Benchmark announced this week that it’s hiring Eric Vishria as its newest general partner. It was hardly the biggest industry news of the week. Much of the tech press was like, “Eric, who?”
I’ve always had a soft spot for Benchmark’s radical approach to venture capital. And by “radical” I only mean wildly out of step with most of the other top venture firms. It’s actually the only firm still operating a more classic model from the VC days of yore. No growth fund, no seed fund, no bulked up professional services army, and long since divested international offices in London and Israel. A China fund? Ha. No way.
They just — get this — invest in companies at A and B rounds and sit on their boards. Crazy!
This part was actually radical at the time Benchmark was funded: It has a totally equal partner structure. That means an incoming partner with zero track record gets the same economics as the guys who invested in eBay, OpenTable, Yelp, Twitter, Uber, and Snapchat.
This structure makes a partner hire at Benchmark unlike a similar hire at other top venture firms. They haven’t made a hire in six long years. Way more rides on the decision and so, not surprisingly, Benchmark takes an absurdly long time to decide on new partner hires. And when they do make a hire, it telegraphs something about the firm. “Because it’s an equal partnership it immediately puts someone on the exact same economics as everyone else,” Benchmark’s Bill Gurley says. “We can’t build a farm team of junior people and take more risks. The weight of the decision is so much that it makes the decision very hard.”
Not only does Benchmark want a good fit, but someone who can be at the firm for some twenty years. Vishria is not only one of its lesser known hires, he’s one of the oldest new hires at 34.
Says Vishria once Gurley has hopped off the call: “It’s the longest fucking process you can imagine.”
For instance, when Benchmark hired the surging Matt Cohler back in 2008 – an early employee at both LinkedIn and Facebook — it was a big statement that Benchmark was getting serious about social, a wave that it had mostly missed until then.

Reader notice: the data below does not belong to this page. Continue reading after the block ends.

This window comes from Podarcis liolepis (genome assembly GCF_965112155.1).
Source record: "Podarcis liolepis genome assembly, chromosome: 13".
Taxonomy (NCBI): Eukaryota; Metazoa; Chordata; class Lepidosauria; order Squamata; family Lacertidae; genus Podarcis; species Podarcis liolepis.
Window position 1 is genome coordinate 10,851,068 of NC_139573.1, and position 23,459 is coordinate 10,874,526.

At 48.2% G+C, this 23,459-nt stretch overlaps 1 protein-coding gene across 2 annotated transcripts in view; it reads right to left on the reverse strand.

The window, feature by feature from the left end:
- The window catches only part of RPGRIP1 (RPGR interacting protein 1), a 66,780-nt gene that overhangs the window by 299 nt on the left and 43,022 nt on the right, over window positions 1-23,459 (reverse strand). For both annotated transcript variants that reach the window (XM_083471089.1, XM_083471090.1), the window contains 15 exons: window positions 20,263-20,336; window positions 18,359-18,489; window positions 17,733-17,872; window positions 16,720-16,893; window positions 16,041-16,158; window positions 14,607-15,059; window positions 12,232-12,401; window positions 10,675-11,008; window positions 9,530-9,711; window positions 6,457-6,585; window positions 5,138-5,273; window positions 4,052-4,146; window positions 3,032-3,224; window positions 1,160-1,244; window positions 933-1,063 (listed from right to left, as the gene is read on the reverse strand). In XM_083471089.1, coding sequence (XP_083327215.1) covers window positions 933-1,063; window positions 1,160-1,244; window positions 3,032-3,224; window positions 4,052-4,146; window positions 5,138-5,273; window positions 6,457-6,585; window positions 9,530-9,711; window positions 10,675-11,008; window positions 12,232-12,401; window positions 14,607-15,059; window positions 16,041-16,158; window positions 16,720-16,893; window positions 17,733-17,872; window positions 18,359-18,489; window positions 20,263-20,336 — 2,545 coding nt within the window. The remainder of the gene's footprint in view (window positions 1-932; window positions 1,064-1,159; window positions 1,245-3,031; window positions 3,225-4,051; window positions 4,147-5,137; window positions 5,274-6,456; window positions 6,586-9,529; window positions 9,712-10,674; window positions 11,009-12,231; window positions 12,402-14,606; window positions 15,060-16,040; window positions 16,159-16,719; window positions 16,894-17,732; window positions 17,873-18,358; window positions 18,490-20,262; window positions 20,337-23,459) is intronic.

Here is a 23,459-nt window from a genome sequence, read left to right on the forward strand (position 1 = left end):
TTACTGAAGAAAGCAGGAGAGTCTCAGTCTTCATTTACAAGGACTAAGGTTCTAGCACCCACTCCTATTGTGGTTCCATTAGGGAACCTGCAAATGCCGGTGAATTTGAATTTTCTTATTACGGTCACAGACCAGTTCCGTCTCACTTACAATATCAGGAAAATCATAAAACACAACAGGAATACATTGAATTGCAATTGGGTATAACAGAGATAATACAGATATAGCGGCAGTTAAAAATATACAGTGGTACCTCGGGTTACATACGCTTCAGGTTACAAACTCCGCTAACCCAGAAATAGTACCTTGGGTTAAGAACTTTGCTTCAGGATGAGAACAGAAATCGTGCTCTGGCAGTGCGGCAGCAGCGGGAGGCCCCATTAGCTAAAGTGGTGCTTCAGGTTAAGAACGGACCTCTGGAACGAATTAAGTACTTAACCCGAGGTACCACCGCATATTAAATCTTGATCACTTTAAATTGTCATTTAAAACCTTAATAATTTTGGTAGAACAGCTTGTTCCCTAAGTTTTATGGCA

So what to make of its announcement this week that it was hiring the little known, not independently wealthy, or crazy successful Vishria?
He isn’t a household name. He doesn’t speak on stage at industry conferences. His company, RockMelt, was sucked up in Marissa Mayer’s wild landgrab of acqui hires, but he’s been blunt that it was a failure. Before that he was part of Ben “wartime CEO” Horowitz’s Opsware army.
So, really, there are two questions here: Why Vishria? And why isn’t he joining Andreessen Horowitz, where all the Opsware mafia congregates?
When he called me to tell me the news earlier this week, I only asked myself the latter. I knew exactly why Benchmark was naming Vishria as a partner: He’s way better than his on-paper track record shows. If Billy Beane was bringing his moneyball approach to forming a venture capital partnership, he’d look for people like Vishria. He has a massively underrated skill set, because most venture firms have — bluntly put — become starfuckers. They want huge names, brands, Twitter followings, bloggers. Vishria isn’t any of those.
What he is is smart. He’s that person you can trust enough to tell him all of the horrible things going on in your company, and know he won’t judge you and know that he’s seen way worse. He’s seen the ugly side of entrepreneurship, and has seen it still work out in the case of Opsware and seen it not work out in the case of RockMelt. Vishria is deeply connected to the Valley elite in a non-in-your-face way. At the same time, he’s blunt and is not going to coddle anyone. He’s fun — with an easy laugh — but also intense. (He wore fatigues everyday for a particularly intense period of “battle” at RockMelt.) He also has great engineering and product instincts: RockMelt was a gorgeous product, even though it failed.